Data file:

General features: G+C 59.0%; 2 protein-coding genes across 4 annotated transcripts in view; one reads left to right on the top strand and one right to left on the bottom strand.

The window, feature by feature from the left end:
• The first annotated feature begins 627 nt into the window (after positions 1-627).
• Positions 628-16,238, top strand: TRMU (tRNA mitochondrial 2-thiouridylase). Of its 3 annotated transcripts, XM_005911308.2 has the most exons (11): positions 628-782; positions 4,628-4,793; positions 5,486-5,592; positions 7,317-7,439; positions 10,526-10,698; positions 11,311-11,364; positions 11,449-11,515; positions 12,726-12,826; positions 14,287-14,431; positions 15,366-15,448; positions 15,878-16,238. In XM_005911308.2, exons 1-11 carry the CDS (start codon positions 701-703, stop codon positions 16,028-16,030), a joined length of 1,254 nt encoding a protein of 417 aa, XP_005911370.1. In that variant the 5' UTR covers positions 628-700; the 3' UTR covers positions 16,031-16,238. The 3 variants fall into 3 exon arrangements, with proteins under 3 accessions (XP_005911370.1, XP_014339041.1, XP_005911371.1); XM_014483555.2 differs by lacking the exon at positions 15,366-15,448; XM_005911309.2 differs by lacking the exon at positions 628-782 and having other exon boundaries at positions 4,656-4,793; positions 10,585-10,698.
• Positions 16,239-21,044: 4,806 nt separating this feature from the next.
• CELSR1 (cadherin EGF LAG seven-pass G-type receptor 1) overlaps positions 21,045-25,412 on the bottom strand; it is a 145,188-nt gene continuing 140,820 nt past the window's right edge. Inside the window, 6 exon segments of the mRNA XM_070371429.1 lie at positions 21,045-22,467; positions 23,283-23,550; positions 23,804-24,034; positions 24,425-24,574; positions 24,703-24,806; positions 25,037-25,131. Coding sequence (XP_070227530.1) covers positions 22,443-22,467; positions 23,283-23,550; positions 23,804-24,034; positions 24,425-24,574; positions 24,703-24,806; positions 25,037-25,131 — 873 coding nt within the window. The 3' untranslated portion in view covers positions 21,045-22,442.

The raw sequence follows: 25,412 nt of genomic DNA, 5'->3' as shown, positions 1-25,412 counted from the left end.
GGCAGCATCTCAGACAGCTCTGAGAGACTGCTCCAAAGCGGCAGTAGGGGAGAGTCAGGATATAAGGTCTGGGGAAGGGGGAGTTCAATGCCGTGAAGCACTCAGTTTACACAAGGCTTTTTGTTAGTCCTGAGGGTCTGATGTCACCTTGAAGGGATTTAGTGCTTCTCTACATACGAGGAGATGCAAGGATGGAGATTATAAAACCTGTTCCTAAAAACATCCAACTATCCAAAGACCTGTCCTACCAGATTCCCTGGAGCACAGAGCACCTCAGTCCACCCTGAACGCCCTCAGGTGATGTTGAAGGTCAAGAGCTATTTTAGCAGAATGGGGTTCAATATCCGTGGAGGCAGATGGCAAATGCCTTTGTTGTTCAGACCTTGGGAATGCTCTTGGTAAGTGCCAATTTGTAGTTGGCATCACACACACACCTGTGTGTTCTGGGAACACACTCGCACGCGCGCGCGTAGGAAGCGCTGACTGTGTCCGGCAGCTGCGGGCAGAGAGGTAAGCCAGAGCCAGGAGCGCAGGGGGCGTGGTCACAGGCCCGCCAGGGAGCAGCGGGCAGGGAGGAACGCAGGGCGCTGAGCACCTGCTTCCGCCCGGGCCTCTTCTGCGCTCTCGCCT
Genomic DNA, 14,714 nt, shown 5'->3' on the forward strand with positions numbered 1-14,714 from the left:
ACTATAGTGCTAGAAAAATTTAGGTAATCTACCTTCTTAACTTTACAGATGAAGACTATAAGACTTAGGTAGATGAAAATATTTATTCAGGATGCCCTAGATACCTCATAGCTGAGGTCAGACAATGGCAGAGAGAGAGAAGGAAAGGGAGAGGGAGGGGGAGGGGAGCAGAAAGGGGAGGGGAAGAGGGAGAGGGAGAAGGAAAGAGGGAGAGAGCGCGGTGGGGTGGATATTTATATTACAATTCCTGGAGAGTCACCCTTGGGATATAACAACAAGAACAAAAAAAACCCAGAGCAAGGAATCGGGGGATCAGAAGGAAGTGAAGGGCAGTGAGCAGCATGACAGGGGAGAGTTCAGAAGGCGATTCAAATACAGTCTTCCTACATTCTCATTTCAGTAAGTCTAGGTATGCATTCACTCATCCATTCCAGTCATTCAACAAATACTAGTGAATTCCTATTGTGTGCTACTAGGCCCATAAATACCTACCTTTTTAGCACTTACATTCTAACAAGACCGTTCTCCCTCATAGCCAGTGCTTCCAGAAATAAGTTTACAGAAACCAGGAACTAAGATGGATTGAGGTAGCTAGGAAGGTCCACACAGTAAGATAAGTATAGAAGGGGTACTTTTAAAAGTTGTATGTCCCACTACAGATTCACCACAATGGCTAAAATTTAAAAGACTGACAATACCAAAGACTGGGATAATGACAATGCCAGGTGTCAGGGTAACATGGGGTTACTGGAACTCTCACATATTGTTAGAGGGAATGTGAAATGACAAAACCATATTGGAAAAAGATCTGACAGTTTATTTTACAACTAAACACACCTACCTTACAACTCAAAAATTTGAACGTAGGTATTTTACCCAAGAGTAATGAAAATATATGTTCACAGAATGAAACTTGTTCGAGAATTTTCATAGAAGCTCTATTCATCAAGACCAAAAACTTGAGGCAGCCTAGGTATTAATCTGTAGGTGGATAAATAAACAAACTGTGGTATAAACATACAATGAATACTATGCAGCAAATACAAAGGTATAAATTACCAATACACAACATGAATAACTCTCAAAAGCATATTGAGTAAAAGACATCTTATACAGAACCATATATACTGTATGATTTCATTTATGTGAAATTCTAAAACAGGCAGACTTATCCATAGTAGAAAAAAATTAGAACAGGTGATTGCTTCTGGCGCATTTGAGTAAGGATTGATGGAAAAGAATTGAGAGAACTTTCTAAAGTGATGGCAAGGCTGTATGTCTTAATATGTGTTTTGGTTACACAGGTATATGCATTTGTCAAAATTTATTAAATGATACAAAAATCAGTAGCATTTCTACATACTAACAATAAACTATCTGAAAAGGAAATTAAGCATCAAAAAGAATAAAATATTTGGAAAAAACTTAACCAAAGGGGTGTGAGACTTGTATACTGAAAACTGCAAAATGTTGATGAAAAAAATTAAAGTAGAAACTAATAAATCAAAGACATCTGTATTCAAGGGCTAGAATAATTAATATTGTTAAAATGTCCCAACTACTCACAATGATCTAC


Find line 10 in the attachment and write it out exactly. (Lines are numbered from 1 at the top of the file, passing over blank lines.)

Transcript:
ACTATAGTGCTAGAAAAATTTAGGTAATCTACCTTCTTAACTTTACAGATGAAGACTATAAGACTTAGGTAGATGAAAATATTTATTCAGGATGCCCTAGATACCTCATAGCTGAGGTCAGACAATGGCAGAGAGAGAGAAGGAAAGGGAGAGGGAGGGGGAGGGGAGCAGAAAGGGGAGGGGAAGAGGGAGAGGGAGAAGGAAAGAGGGAGAGAGCGCGGTGGGGTGGATATTTATATTACAATTCCTGGAGAGTCACCCTTGGGATATAACAACAAGAACAAAAAAAACCCAGAGCAAGGAATCGGGGGATCAGAAGGAAGTGAAGGGCAGTGAGCAGCATGACAGGGGAGAGTTCAGAAGGCGATTCAAATACAGTCTTCCTACATTCTCATTTCAGTAAGTCTAGGTATGCATTCACTCATCCATTCCAGTCATTCAACAAATACTAGTGAATTCCTATTGTGTGCTACTAGGCCCATAAATACCTACCTTTTTAGCACTTACATTCTAACAAGACCGTTCTCCCTCATAGCCAGTGCTTCCAGAAATAAGTTTACAGAAACCAGGAACTAAGATGGATTGAGGTAGCTAGGAAGGTCCACACAGTAAGATAAGTATAGAAGGGGTACTTTTAAAAGTTGTATGTCCCACTACAGATTCACCACAATGGCTAAAATTTAAAAGACTGACAATACCAAAGACTGGGATAATGACAATGCCAGGTGTCAGGGTAACATGGGGTTACTGGAACTCTCACATATTGTTAGAGGGAATGTGAAATGACAAAACCATATTGGAAAAAGATCTGACAGTTTATTTTACAACTAAACACACCTACCTTACAACTCAAAAATTTGAACGTAGGTATTTTACCCAAGAGTAATGAAAATATATGTTCACAGAATGAAACTTGTTCGAGAATTTTCATAGAAGCTCTATTCATCAAGACCAAAAACTTGAGGCAGCCTAGGTATTAATCTGTAGGTGGATAAATAAACAAACTGTGGTATAAACATACAATGAATACTATGCAGCAAATACAAAGGTATAAATTACCAATACACAACATGAATAACTCTCAAAAGCATATTGAGTAAAAGACATCTTATACAGAACCATATATACTGTATGATTTCATTTATGTGAAATTCTAAAACAGGCAGACTTATCCATAGTAGAAAAAAATTAGAACAGGTGATTGCTTCTGGCGCATTTGAGTAAGGATTGATGGAAAAGAATTGAGAGAACTTTCTAAAGTGATGGCAAGGCTGTATGTCTTAATATGTGTTTTGGTTACACAGGTATATGCATTTGTCAAAATTTATTAAATGATACAAAAATCAGTAGCATTTCTACATACTAACAATAAACTATCTGAAAAGGAAATTAAGCATCAAAAAGAATAAAATATTTGGAAAAAACTTAACCAAAGGGGTGTGAGACTTGTATACTGAAAACTGCAAAATGTTGATGAAAAAAATTAAAGTAGAAACTAATAAATCAAAGACATCTGTATTCAAGGGCTAGAATAATTAATATTGTTAAAATGTCCCAACTACTCACAATGATCTAC